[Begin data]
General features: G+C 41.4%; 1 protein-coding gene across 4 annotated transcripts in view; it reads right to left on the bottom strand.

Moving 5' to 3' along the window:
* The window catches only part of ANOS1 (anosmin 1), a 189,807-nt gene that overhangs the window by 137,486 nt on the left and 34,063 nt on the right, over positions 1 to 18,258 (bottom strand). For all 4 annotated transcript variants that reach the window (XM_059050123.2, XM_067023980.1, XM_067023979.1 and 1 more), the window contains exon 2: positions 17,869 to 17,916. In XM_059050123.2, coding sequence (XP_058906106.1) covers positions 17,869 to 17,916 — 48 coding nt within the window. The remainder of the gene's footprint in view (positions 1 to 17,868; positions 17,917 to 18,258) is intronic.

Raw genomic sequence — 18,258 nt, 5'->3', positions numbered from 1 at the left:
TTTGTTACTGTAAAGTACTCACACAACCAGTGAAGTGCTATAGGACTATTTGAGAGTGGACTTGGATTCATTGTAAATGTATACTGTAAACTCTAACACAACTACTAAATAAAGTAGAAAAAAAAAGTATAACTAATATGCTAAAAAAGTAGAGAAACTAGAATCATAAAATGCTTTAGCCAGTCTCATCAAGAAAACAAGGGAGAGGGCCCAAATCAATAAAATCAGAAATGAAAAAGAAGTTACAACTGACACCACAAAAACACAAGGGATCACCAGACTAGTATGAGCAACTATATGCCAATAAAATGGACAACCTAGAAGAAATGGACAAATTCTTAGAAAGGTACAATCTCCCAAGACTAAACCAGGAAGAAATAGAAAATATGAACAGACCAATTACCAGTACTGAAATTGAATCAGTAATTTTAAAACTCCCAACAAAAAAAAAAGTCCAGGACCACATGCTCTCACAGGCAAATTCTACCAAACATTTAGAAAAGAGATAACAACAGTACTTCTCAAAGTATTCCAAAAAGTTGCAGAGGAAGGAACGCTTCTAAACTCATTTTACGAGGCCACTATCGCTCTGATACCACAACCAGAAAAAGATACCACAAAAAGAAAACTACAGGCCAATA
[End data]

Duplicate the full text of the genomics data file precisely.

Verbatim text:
General features: G+C 41.4%; 1 protein-coding gene across 4 annotated transcripts in view; it reads right to left on the bottom strand.

Moving 5' to 3' along the window:
* The window catches only part of ANOS1 (anosmin 1), a 189,807-nt gene that overhangs the window by 137,486 nt on the left and 34,063 nt on the right, over positions 1 to 18,258 (bottom strand). For all 4 annotated transcript variants that reach the window (XM_059050123.2, XM_067023980.1, XM_067023979.1 and 1 more), the window contains exon 2: positions 17,869 to 17,916. In XM_059050123.2, coding sequence (XP_058906106.1) covers positions 17,869 to 17,916 — 48 coding nt within the window. The remainder of the gene's footprint in view (positions 1 to 17,868; positions 17,917 to 18,258) is intronic.

Raw genomic sequence — 18,258 nt, 5'->3', positions numbered from 1 at the left:
TTTGTTACTGTAAAGTACTCACACAACCAGTGAAGTGCTATAGGACTATTTGAGAGTGGACTTGGATTCATTGTAAATGTATACTGTAAACTCTAACACAACTACTAAATAAAGTAGAAAAAAAAAGTATAACTAATATGCTAAAAAAGTAGAGAAACTAGAATCATAAAATGCTTTAGCCAGTCTCATCAAGAAAACAAGGGAGAGGGCCCAAATCAATAAAATCAGAAATGAAAAAGAAGTTACAACTGACACCACAAAAACACAAGGGATCACCAGACTAGTATGAGCAACTATATGCCAATAAAATGGACAACCTAGAAGAAATGGACAAATTCTTAGAAAGGTACAATCTCCCAAGACTAAACCAGGAAGAAATAGAAAATATGAACAGACCAATTACCAGTACTGAAATTGAATCAGTAATTTTAAAACTCCCAACAAAAAAAAAAGTCCAGGACCACATGCTCTCACAGGCAAATTCTACCAAACATTTAGAAAAGAGATAACAACAGTACTTCTCAAAGTATTCCAAAAAGTTGCAGAGGAAGGAACGCTTCTAAACTCATTTTACGAGGCCACTATCGCTCTGATACCACAACCAGAAAAAGATACCACAAAAAGAAAACTACAGGCCAATA